It’s National Margarita Day so we need margaritas. Or, even better, variations like The Paloma made with grapefruit juice.

This recipe comes from a wonderful regional cookbook: The Texas Cowboy Kitchen by Grady Spears and June Naylor. I know, “cowboy” cooking. How good could that be? Let’s just say that the cowboy-inspired origins of these recipes might make you want to go buy a horse. To ride, for Pete’s sake, not eat!

This book belongs both in your kitchen and on your coffee table with its beautifully photographed recipe temptations:

  • Bread-and-Butter Jalapenos
  • Goat Cheese and Caramelized Onion Mashed Potatoes
  • Dr. Pepper-Marinated Skirt Steak
  • Goat Cheese Sliders with Creamed Onion Jam

Suzen and I actually made our Valentine’s Day dinner out of this book. We’re delighted to recommend Texas Cowboy Kitchen and offer up some of its recipes to you. Let’s begin where Suzen and I did: with a beverage.

If you like your margarita with a tang, then this version is perfectly easy. Okay, to be honest, I like both tang and sweetness, so I’ve added the sugar syrup here. The original calls for just tequila, lime juice, and fresh grapefruit juice.

When I say fresh, I do mean fresh squeezed. Grapefruit juice from a container, no matter how much you pay for it, simply cannot compare with having that juice running wild on your floor. Oxidation is a terrible thing, so buy grapefruits and squeeze them just as you make this winner. It’s winter now and for grapefruits that means high availability and low prices. It’s the ideal time to treat yourself.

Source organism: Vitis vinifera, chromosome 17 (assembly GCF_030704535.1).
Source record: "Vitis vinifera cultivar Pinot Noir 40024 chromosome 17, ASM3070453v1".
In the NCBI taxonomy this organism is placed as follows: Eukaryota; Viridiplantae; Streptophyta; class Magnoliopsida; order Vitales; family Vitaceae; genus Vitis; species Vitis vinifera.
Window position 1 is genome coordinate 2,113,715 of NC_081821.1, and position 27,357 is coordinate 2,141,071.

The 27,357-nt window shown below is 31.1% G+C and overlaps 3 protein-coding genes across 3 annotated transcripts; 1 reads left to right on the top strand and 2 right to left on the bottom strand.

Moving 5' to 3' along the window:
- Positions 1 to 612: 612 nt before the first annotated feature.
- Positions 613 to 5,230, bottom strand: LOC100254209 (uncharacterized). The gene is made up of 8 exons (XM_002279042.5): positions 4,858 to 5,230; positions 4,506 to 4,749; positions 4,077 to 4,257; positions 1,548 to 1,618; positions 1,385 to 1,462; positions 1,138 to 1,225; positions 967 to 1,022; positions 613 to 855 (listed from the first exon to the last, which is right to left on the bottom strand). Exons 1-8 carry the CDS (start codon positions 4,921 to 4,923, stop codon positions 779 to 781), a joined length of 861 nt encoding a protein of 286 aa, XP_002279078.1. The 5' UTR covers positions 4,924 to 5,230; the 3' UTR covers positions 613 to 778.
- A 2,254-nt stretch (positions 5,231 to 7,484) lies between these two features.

This is one “margarita” where I don’t want to adorn the rim of the glass with either salt or sugar. Use a premium tequila here and savor the pure smoky flavor backlighted by the grapefruit juice.

La Paloma [The Dove]

Yield: 2 generous drinks


  • 3 ounces tequila
  • Juice of one lemon
  • 8 ounces of freshly squeezed grapefruit juice
  • 2 ounces simple sugar syrup [optional but interesting]
  • Ice for the shaker plus shaved for the cocktails glasses
  • Sprig of mint


Combine all of the ingredients in a shaker filled with ice cubes. Shake well, and strain into cocktail glasses filled with shaved ice.

If you wish, garnish the glass with a lime wedge. And, in true Texas style, your cocktail glass can be something that used to hold jam.

Source: The Texas Cowboy Kitchen by Grady Spears with June Naylor